Cookies on this website
We use cookies to ensure that we give you the best experience on our website. If you click 'Continue' we'll assume that you are happy to receive all cookies and you won't see this message again. Click 'Find out more' for information on how to change your cookie settings.

Chronic obstructive pulmonary disease (COPD) is a chronic respiratory disease that gives rise to symptoms of breathlessness, chronic fatigue, and cough. The impact of COPD on people's activity has been widely acknowledged, yet it appears that we know little about how individuals experience activity. We employed a grounded theory study with 18 participants with COPD to explore their dimensions of activity. We identified two core concepts that captured participants' experience of activity; these were stagnation and movement. We found fresh air to be the single most important aspect affecting participants' experience of stagnation and movement; this was linked to a changed perception of symptoms. We identified the environment as an important context influencing the experience of COPD and activity. Our stagnation-movement theory explains the experience of activity within its environmental context, and how this experience might be affected on physical, social, and psychological levels.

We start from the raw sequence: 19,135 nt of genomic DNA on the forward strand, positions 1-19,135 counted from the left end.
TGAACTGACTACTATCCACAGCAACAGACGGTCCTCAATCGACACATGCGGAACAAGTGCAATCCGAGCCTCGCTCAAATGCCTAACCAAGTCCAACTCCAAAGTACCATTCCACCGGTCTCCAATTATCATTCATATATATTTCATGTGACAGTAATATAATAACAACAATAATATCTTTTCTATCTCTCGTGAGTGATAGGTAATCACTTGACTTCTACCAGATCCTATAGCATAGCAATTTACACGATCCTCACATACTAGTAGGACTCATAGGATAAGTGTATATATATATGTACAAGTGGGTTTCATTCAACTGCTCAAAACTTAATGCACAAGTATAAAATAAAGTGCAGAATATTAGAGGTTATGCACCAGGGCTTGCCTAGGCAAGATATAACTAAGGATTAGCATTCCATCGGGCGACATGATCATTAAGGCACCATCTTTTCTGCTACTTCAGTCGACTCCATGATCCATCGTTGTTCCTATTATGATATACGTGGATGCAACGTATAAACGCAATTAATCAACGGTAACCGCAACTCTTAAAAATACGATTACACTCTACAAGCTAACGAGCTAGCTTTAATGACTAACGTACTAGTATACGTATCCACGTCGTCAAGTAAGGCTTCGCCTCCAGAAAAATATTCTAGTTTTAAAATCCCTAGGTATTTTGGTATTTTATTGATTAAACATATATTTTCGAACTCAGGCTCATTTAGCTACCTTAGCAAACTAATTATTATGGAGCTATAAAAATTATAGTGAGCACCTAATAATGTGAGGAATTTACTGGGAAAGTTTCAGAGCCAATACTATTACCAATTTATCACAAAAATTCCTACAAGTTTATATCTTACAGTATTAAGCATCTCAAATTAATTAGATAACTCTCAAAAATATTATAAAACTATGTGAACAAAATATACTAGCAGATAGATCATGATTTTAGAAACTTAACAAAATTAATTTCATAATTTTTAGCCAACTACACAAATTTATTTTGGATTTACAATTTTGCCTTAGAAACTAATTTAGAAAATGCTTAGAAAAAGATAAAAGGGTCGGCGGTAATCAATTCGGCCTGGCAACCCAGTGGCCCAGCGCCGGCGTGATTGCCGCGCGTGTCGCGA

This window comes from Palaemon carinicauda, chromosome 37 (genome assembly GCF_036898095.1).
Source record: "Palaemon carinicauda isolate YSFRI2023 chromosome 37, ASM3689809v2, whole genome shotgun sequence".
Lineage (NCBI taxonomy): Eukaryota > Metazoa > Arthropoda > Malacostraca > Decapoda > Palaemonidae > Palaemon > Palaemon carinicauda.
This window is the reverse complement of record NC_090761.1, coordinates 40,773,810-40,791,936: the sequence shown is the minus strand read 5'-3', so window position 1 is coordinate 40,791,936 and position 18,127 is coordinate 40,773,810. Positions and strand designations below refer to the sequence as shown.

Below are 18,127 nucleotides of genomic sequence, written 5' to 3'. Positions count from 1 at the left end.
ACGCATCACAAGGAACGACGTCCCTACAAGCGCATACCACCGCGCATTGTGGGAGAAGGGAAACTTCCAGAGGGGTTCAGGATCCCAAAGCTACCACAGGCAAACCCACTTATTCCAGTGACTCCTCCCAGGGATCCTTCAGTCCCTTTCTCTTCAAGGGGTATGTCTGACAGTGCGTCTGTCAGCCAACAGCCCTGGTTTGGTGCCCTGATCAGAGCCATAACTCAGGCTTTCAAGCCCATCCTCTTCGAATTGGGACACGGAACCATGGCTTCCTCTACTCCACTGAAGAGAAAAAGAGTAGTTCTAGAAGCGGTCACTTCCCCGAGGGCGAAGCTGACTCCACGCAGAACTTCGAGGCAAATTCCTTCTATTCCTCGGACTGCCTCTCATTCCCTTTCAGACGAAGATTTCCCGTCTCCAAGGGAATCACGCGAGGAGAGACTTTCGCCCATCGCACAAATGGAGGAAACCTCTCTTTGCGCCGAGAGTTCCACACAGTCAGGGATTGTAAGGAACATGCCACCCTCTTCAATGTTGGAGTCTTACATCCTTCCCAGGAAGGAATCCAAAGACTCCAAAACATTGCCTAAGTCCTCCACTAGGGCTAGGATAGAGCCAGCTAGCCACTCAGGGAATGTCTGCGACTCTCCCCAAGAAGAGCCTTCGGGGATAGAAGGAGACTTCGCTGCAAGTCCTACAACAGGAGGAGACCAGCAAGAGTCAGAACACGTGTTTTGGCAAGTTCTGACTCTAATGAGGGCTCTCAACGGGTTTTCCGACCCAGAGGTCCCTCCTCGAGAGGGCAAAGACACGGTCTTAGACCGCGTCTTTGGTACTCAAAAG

Original publication

DOI

10.1177/1049732311405801

Type

Journal article

Journal

Qual Health Res

Publication Date

09/2011

Volume

21

Pages

1239 - 1248

Keywords

Aged, Aged, 80 and over, Exercise Therapy, Female, Health Status, Humans, Internal-External Control, Male, Middle Aged, Motor Activity, Movement, Pulmonary Disease, Chronic Obstructive, Qualitative Research, Treatment Outcome